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  • Tae Guk Gi: The Brotherhood of War

    Posted in: Disc Reviews by David Annandale on March 7th, 2005

    (out of 5)

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    Two brothers, Jin-seok and Jin-tae, are drafted into the South Korean army when war eruptsin 1950. Jin-seok is bookish and has a bad heart — there is no way he can survive the war withouthis older, stronger brother’s help. Jin-tae takes on one insanely risky mission after another,having been given the hope that if he performs sufficient acts of bravery, his brother will be senthome. He begins to lose sight of this goal, however, as he starts to like the glory of being a hero…and becomes more and more obsessed with doing the impossible.

    The story is pretty simple, and so the film’s two-and-a-half-hour running time makes itselffelt in the form of what feels like simply one harrowing mission after another, with little plotadvancement in each case. On the other hand, the battle scenes themselves are very impressive.They may owe, in their rapid cutting and in-your-face gore, a deep stylistic debt to Spielberg andRidley Scott, but the impact is no less ferocious.


    I was initially very disappointed with the 5.1 mix. The volume level seemed low, and themusic and effects for the first part of the film had virtually no rear speaker presence at all. But thesound of the battle sequences is spectacular. Artillery shells burst on all sides, and the placementof the roar of guns is very startling. I defy anyone not to jump the first time a distant cannon isfired.


    The picture (in 2.35:1 anamorphic widescreen) is excellent. The colours are strong, theblacks deep, the contrasts above reproach. There is no visible grain or edge enhancement, and theimage is incredibly sharp (sometimes painfully so, when the camera goes in for a close-up on thegrisly wounds).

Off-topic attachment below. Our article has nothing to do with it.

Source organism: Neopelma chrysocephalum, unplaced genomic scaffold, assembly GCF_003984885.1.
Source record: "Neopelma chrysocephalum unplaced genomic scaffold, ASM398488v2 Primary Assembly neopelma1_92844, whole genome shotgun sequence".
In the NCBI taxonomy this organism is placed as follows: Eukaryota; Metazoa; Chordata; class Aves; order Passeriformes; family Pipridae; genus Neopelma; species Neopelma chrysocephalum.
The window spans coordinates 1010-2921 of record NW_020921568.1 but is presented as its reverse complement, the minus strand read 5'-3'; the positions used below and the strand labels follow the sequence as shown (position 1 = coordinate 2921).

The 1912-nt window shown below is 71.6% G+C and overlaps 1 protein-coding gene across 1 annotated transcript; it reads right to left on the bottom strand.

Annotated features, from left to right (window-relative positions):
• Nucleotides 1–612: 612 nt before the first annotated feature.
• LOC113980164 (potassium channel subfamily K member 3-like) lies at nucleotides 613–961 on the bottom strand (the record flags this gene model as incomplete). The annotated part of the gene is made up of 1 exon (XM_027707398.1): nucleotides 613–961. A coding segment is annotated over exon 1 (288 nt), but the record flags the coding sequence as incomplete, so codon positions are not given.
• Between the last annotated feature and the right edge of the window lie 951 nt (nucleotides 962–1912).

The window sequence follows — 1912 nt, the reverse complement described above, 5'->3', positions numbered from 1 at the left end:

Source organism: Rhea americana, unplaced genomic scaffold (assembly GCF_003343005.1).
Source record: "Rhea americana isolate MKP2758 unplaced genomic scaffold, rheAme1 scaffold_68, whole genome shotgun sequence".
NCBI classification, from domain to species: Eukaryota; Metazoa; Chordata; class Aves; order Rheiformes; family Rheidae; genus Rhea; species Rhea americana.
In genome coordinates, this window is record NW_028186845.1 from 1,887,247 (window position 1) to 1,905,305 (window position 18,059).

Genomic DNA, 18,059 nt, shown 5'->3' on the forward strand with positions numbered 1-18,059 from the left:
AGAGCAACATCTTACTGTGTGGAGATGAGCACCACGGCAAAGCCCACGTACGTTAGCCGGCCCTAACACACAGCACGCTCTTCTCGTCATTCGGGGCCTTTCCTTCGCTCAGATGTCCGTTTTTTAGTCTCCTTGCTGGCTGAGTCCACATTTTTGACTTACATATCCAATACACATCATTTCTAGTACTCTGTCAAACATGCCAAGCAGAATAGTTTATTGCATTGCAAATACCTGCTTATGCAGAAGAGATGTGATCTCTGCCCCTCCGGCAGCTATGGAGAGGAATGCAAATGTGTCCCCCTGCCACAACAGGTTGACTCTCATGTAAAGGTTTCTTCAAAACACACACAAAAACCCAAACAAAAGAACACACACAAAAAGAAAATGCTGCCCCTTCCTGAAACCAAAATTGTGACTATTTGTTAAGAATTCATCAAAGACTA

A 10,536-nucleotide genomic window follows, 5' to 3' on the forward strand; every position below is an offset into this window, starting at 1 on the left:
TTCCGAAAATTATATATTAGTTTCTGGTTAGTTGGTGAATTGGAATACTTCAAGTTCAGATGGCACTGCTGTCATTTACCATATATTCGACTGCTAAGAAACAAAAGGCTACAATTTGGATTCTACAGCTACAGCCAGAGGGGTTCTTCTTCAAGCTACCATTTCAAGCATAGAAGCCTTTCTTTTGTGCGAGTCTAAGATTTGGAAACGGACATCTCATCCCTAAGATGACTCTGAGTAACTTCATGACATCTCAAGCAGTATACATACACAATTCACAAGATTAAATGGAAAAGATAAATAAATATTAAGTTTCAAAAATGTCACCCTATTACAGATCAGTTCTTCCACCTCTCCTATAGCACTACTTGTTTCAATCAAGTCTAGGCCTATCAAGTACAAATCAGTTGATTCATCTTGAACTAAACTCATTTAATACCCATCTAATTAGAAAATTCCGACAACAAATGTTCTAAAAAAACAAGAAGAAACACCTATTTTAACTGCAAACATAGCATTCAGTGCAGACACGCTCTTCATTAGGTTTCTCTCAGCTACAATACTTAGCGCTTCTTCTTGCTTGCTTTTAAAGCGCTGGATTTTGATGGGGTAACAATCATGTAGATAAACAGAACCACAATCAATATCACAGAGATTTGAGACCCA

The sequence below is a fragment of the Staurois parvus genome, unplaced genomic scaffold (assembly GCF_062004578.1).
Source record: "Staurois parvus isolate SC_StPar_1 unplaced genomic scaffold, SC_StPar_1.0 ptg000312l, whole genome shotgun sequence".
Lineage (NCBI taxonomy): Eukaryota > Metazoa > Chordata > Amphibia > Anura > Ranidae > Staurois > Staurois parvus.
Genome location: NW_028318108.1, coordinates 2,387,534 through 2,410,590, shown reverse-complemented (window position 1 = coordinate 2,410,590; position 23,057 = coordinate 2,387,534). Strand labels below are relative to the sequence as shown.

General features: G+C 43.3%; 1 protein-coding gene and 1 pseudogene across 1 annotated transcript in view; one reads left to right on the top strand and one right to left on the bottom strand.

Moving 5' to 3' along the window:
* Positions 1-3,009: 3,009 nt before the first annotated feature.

Special Features

    Disc 2 has all the extras. There are six featurettes, which can be played separately are as onedocumentary. They cover the making of the film from various angles, but also touch on the actualhistory of the war (the most interesting featurette from that perspective is “6.25 and Us,” whichhas interviews with veterans). A storyboard comparison allows one to view the storyboard, thefilm, or both (ten minutes of footage here). Rounding things out are a photo montage and ahandful of trailers for Asian films. The menu’s main screen is animated and scored.

    Closing Thoughts

    The film might be overlong, and it might be a little bit derivative in its structure (present dayopening and flashback, like Saving Private Ryan. There is still a considerable degree ofpower in the filmmaking.

    Special Features List

    • “6.25 and Us” Featurette
    • “Creation” Featurette
    • “War Project” Featurette
    • “Preparing for Tae Guk Gi” Featurette
    • “Making History” Featurette
    • “People Behind the Camera” Featurette
    • Multi-Angle Storyboard Comparisons
    • Photo Montage
    • Trailers
    Posted In: 2-Disc, 2.35:1 Widescreen, Disc Reviews, Dolby Digital 5.1 (English), DVD, Sony Pictures, Special Edition, War

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